Meanwhile try locking your doors with a key so that your son can't let the dog in unsupervised. He can't be trusted to be left alone with the dog. Your son is too young. If you can't do that then take your son with you when you leave the room. Based on that, I think you should wait until he's older before you get another pet, and should consider an older dog who doesn't need to go through the annoying and time intensive puppy stage.

Unfortunately the breeder has stated in his paperwork no returns.

#18 KA

Posted 08 April 2019 - 09:58 PM

I think crate training will make your life a lot easier. Do some research before you do anything else.

#19 Expelliarmus

Posted 08 April 2019 - 09:58 PM

That seems odd from a breeder. I know our cat breeder considers all the cats part of his family and keeps track of them all. He'd take any back in a flash if needed.

#20 ~J_F~

Posted 08 April 2019 - 10:01 PM

 Appleaday, on 08 April 2019 - 09:56 PM, said:



Unfortunately the breeder has stated in his paperwork no returns.

That’s really unusual for a decent, above board breeder.

A retriever will be a puppy for 3 years and they will chew everything and anything if they can get hold of it.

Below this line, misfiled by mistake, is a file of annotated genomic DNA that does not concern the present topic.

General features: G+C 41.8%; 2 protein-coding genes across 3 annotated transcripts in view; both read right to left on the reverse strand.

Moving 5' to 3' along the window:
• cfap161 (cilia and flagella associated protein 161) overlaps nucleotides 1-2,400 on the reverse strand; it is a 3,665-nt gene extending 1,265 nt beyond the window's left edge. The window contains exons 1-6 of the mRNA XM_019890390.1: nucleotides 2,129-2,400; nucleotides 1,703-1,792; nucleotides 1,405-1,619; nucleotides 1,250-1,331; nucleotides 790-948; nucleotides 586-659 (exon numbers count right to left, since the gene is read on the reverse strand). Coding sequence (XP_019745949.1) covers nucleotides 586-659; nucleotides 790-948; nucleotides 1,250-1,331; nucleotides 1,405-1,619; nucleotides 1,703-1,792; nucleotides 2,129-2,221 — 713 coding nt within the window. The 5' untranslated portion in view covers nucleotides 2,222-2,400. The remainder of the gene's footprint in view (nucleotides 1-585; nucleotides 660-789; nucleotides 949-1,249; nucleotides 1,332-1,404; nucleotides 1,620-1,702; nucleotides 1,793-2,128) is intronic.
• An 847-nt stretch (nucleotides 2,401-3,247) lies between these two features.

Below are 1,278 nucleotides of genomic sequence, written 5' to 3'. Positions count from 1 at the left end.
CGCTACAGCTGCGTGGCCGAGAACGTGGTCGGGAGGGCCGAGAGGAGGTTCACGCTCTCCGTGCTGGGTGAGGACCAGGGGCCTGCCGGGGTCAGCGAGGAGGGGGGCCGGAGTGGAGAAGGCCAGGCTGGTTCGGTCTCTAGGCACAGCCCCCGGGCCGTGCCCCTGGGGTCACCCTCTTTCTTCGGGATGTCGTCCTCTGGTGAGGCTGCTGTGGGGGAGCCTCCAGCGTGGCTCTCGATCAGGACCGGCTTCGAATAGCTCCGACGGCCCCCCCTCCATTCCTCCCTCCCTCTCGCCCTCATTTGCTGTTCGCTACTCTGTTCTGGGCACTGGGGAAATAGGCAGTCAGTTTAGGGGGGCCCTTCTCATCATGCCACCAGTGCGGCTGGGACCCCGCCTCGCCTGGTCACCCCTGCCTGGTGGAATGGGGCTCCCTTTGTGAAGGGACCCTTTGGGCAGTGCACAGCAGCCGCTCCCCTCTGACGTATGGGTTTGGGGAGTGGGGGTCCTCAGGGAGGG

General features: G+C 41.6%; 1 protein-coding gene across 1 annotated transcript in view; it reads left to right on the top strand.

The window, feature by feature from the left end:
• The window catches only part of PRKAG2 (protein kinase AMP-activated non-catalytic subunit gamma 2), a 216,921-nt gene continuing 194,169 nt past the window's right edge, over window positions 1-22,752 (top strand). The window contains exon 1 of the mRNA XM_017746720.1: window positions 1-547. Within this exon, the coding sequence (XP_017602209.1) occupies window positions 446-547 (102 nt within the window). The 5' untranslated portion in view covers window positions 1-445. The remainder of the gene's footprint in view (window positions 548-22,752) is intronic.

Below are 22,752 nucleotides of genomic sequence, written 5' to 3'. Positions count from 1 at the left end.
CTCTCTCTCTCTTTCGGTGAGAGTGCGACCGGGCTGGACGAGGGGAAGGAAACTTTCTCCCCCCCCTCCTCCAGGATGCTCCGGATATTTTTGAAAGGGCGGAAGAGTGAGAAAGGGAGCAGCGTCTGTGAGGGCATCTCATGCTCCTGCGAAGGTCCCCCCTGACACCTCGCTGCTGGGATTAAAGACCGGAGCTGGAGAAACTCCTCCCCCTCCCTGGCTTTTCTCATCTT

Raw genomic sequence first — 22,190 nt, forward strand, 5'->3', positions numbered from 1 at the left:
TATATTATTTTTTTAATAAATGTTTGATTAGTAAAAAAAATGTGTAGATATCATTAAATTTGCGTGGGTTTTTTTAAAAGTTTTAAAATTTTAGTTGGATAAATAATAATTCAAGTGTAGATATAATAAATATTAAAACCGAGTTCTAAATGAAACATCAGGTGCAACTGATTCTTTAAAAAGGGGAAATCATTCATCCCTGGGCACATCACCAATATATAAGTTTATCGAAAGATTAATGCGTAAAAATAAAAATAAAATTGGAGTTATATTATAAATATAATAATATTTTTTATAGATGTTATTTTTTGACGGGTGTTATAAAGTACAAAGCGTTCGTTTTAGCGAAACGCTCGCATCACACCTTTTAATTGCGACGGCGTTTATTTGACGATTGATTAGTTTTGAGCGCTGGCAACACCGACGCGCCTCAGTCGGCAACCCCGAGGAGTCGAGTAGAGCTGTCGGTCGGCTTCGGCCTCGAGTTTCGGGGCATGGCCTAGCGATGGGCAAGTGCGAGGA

#21 Appleaday

Posted 08 April 2019 - 10:02 PM

 ~J_F~, on 08 April 2019 - 10:01 PM, said:



That’s really unusual for a decent, above board breeder.

A retriever will be a puppy for 3 years and they will chew everything and anything if they can get hold of it.

Definitely an above board breeder.

#22 Expelliarmus

Posted 08 April 2019 - 10:03 PM

Does it mean no refunds then? As in you can't return the puppy and get your money back. I can't imagine the breeder not assisting to rehome.

#23 Oriental lily

Posted 08 April 2019 - 10:06 PM

Does not sound like a registered breeder . My  sister is a registered breeder and once drove for four hours in the middle of the night to retrieve a puppy she had sold a week before due to a lovely email saying puppy was going to be dumped in the pound due to it ‘giving them a nervous breakdown ‘

Were did you get the pup ? Online ?

Edited by Oriental lily, 08 April 2019 - 10:07 PM.


#24 ~J_F~

Posted 08 April 2019 - 10:09 PM

 Appleaday, on 08 April 2019 - 10:02 PM, said:



Definitely an above board breeder.

If that’s true, then a really crappy one.

Breeders are invested in their litters and the outcomes, they spend time matching the pups to the right owners, they are happy to help rehome a puppy if it isn’t the right for for your family.

#25 Appleaday

Posted 08 April 2019 - 10:13 PM

 Oriental lily, on 08 April 2019 - 10:06 PM, said:

Does not sound like a registered breeder . My  sister is a registered breeder and once drove for four hours in the middle of the night to retrieve a puppy she had sold a week before due to a lovely email saying puppy was going to be dumped in the pound due to it ‘giving them a nervous breakdown ‘

Were did you get the pup ? Online ?

No he was purchased from a diary farmer with papers.